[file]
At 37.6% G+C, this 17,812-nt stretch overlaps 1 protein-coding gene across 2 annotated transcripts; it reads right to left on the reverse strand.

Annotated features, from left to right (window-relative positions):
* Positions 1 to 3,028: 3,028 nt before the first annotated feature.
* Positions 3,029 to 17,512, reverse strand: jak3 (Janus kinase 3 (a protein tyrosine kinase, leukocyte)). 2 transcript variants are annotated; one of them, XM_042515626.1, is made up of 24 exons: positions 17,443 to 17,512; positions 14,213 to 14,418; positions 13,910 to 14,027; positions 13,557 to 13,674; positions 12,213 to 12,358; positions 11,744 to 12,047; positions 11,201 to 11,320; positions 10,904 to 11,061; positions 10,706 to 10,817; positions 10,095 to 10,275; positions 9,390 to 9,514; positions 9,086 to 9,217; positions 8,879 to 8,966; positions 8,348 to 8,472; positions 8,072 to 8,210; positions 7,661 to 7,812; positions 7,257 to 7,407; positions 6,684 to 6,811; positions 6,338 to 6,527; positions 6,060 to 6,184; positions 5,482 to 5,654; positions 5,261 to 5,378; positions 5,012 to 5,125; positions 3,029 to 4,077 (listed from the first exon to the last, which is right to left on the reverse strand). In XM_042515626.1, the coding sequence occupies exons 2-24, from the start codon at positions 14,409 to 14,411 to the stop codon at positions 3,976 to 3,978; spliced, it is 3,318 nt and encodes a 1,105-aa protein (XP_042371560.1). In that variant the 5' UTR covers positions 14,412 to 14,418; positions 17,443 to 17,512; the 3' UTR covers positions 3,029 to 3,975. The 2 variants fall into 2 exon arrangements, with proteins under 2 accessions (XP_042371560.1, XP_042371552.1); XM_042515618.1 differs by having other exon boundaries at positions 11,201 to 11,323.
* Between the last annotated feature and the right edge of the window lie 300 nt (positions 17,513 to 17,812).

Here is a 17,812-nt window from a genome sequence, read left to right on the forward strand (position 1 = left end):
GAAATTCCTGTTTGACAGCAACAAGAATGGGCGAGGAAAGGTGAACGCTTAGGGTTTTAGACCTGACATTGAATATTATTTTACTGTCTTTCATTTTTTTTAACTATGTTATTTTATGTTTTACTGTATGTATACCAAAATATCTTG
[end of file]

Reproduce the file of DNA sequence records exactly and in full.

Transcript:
At 37.6% G+C, this 17,812-nt stretch overlaps 1 protein-coding gene across 2 annotated transcripts; it reads right to left on the reverse strand.

Annotated features, from left to right (window-relative positions):
* Positions 1 to 3,028: 3,028 nt before the first annotated feature.
* Positions 3,029 to 17,512, reverse strand: jak3 (Janus kinase 3 (a protein tyrosine kinase, leukocyte)). 2 transcript variants are annotated; one of them, XM_042515626.1, is made up of 24 exons: positions 17,443 to 17,512; positions 14,213 to 14,418; positions 13,910 to 14,027; positions 13,557 to 13,674; positions 12,213 to 12,358; positions 11,744 to 12,047; positions 11,201 to 11,320; positions 10,904 to 11,061; positions 10,706 to 10,817; positions 10,095 to 10,275; positions 9,390 to 9,514; positions 9,086 to 9,217; positions 8,879 to 8,966; positions 8,348 to 8,472; positions 8,072 to 8,210; positions 7,661 to 7,812; positions 7,257 to 7,407; positions 6,684 to 6,811; positions 6,338 to 6,527; positions 6,060 to 6,184; positions 5,482 to 5,654; positions 5,261 to 5,378; positions 5,012 to 5,125; positions 3,029 to 4,077 (listed from the first exon to the last, which is right to left on the reverse strand). In XM_042515626.1, the coding sequence occupies exons 2-24, from the start codon at positions 14,409 to 14,411 to the stop codon at positions 3,976 to 3,978; spliced, it is 3,318 nt and encodes a 1,105-aa protein (XP_042371560.1). In that variant the 5' UTR covers positions 14,412 to 14,418; positions 17,443 to 17,512; the 3' UTR covers positions 3,029 to 3,975. The 2 variants fall into 2 exon arrangements, with proteins under 2 accessions (XP_042371560.1, XP_042371552.1); XM_042515618.1 differs by having other exon boundaries at positions 11,201 to 11,323.
* Between the last annotated feature and the right edge of the window lie 300 nt (positions 17,513 to 17,812).

Here is a 17,812-nt window from a genome sequence, read left to right on the forward strand (position 1 = left end):
GAAATTCCTGTTTGACAGCAACAAGAATGGGCGAGGAAAGGTGAACGCTTAGGGTTTTAGACCTGACATTGAATATTATTTTACTGTCTTTCATTTTTTTTAACTATGTTATTTTATGTTTTACTGTATGTATACCAAAATATCTTG